Waymo — formerly the Google self-driving car project — is taking the self-driving to another level, when it announced to do away with “safety drivers” and launch full-fledged driverless vehicles.
The autonomous car company will chauffeur people in minivans, initially in a limited region of Phoenix, without any driver manning the steering wheel.
According to experts, the move, a first for any company, is a major milestone for the internet giant’s bid to lead the crowded pack trying to commercialize driverless technology.
“We want the experience of traveling with Waymo to be routine, so you want to use our driver for your everyday needs,” John Krafcik, Waymo’s chief executive officer, said at the Web Summit conference in Portugal. “Fully self-driving cars are here.”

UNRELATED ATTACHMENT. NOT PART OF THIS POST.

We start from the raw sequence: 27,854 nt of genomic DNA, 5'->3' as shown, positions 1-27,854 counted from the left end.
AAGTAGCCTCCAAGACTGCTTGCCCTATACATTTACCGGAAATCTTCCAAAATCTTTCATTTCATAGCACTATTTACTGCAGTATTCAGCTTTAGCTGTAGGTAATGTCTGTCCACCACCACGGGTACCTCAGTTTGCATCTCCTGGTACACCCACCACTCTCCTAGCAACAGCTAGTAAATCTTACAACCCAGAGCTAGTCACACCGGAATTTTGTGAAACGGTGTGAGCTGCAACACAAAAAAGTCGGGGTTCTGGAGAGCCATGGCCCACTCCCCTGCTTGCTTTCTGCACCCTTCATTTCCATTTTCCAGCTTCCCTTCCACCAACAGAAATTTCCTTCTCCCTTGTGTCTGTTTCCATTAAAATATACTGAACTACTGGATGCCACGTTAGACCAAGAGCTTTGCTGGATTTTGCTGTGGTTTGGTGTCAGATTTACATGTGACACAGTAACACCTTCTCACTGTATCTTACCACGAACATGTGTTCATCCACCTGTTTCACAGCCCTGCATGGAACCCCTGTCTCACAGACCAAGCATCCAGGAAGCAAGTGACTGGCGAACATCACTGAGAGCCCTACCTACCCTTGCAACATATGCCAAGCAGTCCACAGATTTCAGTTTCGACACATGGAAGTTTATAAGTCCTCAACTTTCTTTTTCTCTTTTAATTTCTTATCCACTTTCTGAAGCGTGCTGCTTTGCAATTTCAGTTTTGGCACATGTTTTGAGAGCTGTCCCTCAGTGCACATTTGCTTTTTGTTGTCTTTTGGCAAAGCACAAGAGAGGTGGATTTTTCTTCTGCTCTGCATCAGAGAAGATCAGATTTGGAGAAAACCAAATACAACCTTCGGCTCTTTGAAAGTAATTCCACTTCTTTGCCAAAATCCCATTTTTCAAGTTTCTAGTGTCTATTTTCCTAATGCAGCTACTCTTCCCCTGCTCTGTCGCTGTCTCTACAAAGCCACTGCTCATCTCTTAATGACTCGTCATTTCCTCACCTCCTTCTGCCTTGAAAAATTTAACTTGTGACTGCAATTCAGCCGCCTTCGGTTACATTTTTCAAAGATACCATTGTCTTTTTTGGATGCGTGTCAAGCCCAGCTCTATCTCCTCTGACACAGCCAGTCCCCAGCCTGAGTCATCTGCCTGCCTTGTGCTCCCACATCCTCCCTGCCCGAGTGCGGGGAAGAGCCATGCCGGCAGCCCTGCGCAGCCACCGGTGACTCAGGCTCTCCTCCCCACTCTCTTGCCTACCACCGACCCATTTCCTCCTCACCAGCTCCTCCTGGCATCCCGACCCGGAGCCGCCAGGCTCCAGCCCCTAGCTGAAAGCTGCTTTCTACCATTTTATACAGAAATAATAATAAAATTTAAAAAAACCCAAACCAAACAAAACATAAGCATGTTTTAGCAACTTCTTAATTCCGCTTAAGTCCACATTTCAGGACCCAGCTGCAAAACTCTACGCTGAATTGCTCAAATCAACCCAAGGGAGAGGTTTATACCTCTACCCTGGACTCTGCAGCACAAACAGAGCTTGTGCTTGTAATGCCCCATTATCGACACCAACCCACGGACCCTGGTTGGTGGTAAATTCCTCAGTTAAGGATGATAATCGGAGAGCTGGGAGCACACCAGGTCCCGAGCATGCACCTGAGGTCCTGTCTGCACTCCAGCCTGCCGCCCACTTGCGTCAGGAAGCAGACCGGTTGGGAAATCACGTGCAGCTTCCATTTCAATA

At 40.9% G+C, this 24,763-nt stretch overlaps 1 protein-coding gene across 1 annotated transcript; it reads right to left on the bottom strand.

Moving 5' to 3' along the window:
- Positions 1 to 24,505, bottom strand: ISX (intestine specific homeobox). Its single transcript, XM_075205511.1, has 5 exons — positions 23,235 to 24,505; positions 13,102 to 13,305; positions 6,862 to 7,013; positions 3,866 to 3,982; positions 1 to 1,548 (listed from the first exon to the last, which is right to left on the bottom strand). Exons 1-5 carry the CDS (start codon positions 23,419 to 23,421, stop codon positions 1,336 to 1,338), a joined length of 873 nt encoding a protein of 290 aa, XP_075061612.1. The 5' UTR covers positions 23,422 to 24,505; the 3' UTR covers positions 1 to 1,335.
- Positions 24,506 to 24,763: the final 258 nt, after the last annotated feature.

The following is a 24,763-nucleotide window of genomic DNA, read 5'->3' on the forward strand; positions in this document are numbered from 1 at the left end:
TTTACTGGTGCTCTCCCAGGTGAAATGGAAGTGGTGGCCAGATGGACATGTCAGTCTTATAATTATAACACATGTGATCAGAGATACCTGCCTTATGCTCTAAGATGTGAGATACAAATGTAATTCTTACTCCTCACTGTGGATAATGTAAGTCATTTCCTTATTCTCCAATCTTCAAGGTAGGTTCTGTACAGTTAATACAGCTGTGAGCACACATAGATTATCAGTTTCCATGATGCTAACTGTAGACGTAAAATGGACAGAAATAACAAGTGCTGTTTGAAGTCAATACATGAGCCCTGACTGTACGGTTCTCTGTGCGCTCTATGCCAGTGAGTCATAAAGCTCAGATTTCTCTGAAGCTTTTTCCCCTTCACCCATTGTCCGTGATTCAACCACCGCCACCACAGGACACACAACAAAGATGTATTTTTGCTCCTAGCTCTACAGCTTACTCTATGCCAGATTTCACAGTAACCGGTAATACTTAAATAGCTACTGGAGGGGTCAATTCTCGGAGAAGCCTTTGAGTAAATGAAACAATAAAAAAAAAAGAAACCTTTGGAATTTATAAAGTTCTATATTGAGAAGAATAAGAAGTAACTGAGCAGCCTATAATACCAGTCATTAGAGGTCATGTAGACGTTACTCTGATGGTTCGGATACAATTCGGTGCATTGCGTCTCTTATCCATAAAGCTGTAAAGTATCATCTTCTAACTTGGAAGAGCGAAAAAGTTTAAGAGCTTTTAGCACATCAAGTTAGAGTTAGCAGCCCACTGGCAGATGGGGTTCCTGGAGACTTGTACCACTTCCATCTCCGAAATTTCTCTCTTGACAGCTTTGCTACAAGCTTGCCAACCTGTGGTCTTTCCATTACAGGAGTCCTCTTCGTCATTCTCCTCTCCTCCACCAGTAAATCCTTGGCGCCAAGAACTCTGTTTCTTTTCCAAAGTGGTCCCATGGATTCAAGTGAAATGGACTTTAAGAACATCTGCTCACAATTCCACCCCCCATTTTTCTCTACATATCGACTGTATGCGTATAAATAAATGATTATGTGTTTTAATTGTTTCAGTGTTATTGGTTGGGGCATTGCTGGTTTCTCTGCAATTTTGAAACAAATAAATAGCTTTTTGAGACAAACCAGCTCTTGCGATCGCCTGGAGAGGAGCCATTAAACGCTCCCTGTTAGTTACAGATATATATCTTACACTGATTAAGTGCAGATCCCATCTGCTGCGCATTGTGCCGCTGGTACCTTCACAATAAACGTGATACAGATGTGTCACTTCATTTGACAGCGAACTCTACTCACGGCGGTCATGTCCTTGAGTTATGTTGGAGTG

He added that Waymo service will arrive soon, allowing people to hail the cars with a mobile app, similar to services like Uber and Lyft. Waymo has partnered with Lyft but hasn’t shared details on that deal.
At the summit, he also discussed how the vehicles may replace personal car ownership, an existential fear of the car industry.
“Because you’re accessing vehicles rather than owning, in the future, you could choose from an entire fleet of vehicle options that are tailored to each trip you want to make. People could claim the cars for a day, a week or even longer,” said Krafcik.
Waymo’s driverless cars will roll out in selected areas of Chandler, Arizona, a Phoenix suburb. In his speech, Krafcik said the test without drivers will soon expand to the entire metropolitan Phoenix area.
Last month, Google parent firm Alphabet announced the investment of $1 billion in ride-hailing platform Lyft.
The latest investment was aimed to help Lyft go aggressive in many markets, where Uber has market lead. However, it is surprising for many as Alphabet backed Uber earlier. Uber also got an infusion of about $250 million from Google in 2013, earning Google’s David Drummond a seat on Uber’s board.